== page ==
Threading the needle
Although there are universal truths to passing the ball well, such as always hitting the open man, these can be theoretical in nature and difficult to work on as an individual. For most players, this is one of the hardest aspects to train on your own, compared to skills like shooting or even the defensive shuffle. It is also a challenge to effectively simulate in-game situations.
Delivery: Despite these obstacles, it is possible to work on your delivery. For instance, working on your wrist strength and having a sharp, snappy follow-through will allow you to throw quick, crisp passes. You should also work on accuracy, which can take the form of aiming for very specific spots on a wall, similar to how the ball has to reach your teammates in their shooting pocket.
Vision: Vision is infinitely harder to work on, but a good place to start is with game film. By studying film extensively, you will be aware of what you should or should not do in certain situations. This can also simulate game-day experience. You can hit ‘pause’ on the remote and think about the passing options in that instance, and about what makes a good or bad pass.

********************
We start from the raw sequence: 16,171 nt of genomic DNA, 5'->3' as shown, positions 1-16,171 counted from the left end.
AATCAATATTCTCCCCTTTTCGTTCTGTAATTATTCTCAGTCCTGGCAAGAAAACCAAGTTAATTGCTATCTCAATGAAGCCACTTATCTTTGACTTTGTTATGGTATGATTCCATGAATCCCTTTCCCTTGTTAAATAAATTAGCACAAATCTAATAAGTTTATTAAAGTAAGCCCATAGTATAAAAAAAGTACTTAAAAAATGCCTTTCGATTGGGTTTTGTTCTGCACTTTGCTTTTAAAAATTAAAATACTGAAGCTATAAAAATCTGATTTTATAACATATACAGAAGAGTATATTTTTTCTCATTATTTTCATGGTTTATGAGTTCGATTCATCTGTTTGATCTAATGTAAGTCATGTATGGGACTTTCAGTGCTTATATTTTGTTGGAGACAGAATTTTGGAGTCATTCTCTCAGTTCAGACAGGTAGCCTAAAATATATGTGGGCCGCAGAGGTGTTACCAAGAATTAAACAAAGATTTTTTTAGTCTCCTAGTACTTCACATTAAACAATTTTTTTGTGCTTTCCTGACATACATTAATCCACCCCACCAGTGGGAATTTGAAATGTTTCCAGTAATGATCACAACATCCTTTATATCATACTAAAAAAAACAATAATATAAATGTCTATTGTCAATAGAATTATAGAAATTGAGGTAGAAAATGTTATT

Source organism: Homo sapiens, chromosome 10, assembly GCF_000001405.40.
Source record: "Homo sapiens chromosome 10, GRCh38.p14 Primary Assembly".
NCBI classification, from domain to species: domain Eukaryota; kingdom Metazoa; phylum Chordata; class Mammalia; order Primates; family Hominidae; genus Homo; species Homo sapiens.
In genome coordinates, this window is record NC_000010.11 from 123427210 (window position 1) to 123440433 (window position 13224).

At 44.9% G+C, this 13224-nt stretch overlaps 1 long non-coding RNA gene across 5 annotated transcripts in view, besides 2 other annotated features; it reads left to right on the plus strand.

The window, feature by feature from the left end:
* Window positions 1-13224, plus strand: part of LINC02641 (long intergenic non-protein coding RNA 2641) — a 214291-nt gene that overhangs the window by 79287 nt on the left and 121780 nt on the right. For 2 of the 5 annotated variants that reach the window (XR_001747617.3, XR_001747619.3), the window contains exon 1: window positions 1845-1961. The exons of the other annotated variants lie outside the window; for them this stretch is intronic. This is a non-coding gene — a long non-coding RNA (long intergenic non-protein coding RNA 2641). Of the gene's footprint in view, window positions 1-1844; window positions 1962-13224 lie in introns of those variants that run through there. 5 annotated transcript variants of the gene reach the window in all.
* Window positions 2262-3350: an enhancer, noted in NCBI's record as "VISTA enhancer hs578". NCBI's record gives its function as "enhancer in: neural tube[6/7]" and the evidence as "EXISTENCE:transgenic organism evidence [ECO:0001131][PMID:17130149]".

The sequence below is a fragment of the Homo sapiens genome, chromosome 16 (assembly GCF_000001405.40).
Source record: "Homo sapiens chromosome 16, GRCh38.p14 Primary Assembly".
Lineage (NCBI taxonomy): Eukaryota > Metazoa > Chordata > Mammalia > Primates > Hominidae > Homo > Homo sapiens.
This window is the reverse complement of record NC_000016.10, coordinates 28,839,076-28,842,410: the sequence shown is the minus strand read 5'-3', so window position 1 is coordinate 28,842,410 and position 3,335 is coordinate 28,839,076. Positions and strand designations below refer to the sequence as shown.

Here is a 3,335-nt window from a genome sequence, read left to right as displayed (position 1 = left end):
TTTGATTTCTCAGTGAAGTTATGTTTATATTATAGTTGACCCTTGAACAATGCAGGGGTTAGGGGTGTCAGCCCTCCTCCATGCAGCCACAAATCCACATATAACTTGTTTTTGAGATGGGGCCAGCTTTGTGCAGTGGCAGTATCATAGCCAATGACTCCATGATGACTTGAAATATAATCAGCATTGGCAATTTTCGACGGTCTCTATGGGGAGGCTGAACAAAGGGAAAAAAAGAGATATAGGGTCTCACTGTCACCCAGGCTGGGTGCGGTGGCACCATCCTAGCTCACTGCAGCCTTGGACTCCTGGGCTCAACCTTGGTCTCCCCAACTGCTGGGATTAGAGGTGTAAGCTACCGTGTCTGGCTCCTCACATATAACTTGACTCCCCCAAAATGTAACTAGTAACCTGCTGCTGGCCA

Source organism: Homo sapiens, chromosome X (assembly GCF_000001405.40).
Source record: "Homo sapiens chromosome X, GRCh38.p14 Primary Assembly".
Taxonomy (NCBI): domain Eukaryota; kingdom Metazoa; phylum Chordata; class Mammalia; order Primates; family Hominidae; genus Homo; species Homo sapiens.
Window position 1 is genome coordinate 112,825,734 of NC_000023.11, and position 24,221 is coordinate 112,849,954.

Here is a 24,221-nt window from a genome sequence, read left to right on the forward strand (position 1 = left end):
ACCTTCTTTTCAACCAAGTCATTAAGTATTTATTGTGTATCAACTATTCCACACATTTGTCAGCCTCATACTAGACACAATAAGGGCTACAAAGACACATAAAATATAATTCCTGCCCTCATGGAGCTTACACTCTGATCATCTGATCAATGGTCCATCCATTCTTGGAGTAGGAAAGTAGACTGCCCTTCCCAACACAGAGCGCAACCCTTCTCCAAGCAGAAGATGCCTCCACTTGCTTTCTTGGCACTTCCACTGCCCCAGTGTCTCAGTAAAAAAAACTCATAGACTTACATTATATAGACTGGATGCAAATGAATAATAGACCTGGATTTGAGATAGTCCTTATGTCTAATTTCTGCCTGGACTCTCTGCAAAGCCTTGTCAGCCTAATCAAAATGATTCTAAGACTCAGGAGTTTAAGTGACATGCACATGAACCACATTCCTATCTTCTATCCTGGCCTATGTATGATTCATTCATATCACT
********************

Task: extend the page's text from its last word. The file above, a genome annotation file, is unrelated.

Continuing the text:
Imagination: Game film can help here too, by showing you the endless types of possible passes. This is not about looking for fancy passes, as those are usually situational and instinctual. Instead, you can learn to recognize the circumstances under which these passes can be thrown. When the opportunity presents itself, do not be afraid to throw a riskier or more difficult pass. Making mistakes allows you to learn what works and what does not.
Understanding: Beyond studying film, you have to study your teammates. Through knowing their tendencies and strengths, you will be able to deliver the ball where they can perform at their best. In addition, you need to understand how your team plays. Pocket passing opportunities in the pick-and-roll will present themselves time and time again, for example, and it is good to work on these if your team emphasizes these plays.